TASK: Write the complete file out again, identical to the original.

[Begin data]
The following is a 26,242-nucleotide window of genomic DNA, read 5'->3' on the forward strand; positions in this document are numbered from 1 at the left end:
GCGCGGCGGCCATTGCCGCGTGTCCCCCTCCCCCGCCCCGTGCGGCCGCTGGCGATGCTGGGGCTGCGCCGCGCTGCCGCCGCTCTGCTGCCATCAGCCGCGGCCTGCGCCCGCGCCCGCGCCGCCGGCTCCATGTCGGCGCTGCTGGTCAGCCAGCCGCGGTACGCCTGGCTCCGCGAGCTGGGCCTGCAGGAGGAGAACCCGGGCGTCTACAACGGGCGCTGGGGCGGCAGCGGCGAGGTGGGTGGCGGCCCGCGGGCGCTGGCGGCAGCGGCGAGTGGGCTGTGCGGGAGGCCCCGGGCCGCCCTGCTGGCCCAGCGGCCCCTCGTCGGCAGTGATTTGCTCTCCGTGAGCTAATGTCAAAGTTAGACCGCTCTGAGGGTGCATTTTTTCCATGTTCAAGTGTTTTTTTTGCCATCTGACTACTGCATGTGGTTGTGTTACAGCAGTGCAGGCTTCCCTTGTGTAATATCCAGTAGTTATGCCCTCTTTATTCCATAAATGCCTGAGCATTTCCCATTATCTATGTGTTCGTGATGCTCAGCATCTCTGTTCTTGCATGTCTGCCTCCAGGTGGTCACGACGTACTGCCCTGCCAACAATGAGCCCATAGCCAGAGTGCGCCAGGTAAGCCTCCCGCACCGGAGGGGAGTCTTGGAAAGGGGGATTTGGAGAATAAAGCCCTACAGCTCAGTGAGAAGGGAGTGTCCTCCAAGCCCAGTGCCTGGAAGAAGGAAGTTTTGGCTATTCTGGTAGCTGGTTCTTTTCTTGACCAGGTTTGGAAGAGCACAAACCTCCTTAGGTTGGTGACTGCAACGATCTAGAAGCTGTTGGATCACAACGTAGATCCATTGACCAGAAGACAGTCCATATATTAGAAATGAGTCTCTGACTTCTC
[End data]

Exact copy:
The following is a 26,242-nucleotide window of genomic DNA, read 5'->3' on the forward strand; positions in this document are numbered from 1 at the left end:
GCGCGGCGGCCATTGCCGCGTGTCCCCCTCCCCCGCCCCGTGCGGCCGCTGGCGATGCTGGGGCTGCGCCGCGCTGCCGCCGCTCTGCTGCCATCAGCCGCGGCCTGCGCCCGCGCCCGCGCCGCCGGCTCCATGTCGGCGCTGCTGGTCAGCCAGCCGCGGTACGCCTGGCTCCGCGAGCTGGGCCTGCAGGAGGAGAACCCGGGCGTCTACAACGGGCGCTGGGGCGGCAGCGGCGAGGTGGGTGGCGGCCCGCGGGCGCTGGCGGCAGCGGCGAGTGGGCTGTGCGGGAGGCCCCGGGCCGCCCTGCTGGCCCAGCGGCCCCTCGTCGGCAGTGATTTGCTCTCCGTGAGCTAATGTCAAAGTTAGACCGCTCTGAGGGTGCATTTTTTCCATGTTCAAGTGTTTTTTTTGCCATCTGACTACTGCATGTGGTTGTGTTACAGCAGTGCAGGCTTCCCTTGTGTAATATCCAGTAGTTATGCCCTCTTTATTCCATAAATGCCTGAGCATTTCCCATTATCTATGTGTTCGTGATGCTCAGCATCTCTGTTCTTGCATGTCTGCCTCCAGGTGGTCACGACGTACTGCCCTGCCAACAATGAGCCCATAGCCAGAGTGCGCCAGGTAAGCCTCCCGCACCGGAGGGGAGTCTTGGAAAGGGGGATTTGGAGAATAAAGCCCTACAGCTCAGTGAGAAGGGAGTGTCCTCCAAGCCCAGTGCCTGGAAGAAGGAAGTTTTGGCTATTCTGGTAGCTGGTTCTTTTCTTGACCAGGTTTGGAAGAGCACAAACCTCCTTAGGTTGGTGACTGCAACGATCTAGAAGCTGTTGGATCACAACGTAGATCCATTGACCAGAAGACAGTCCATATATTAGAAATGAGTCTCTGACTTCTC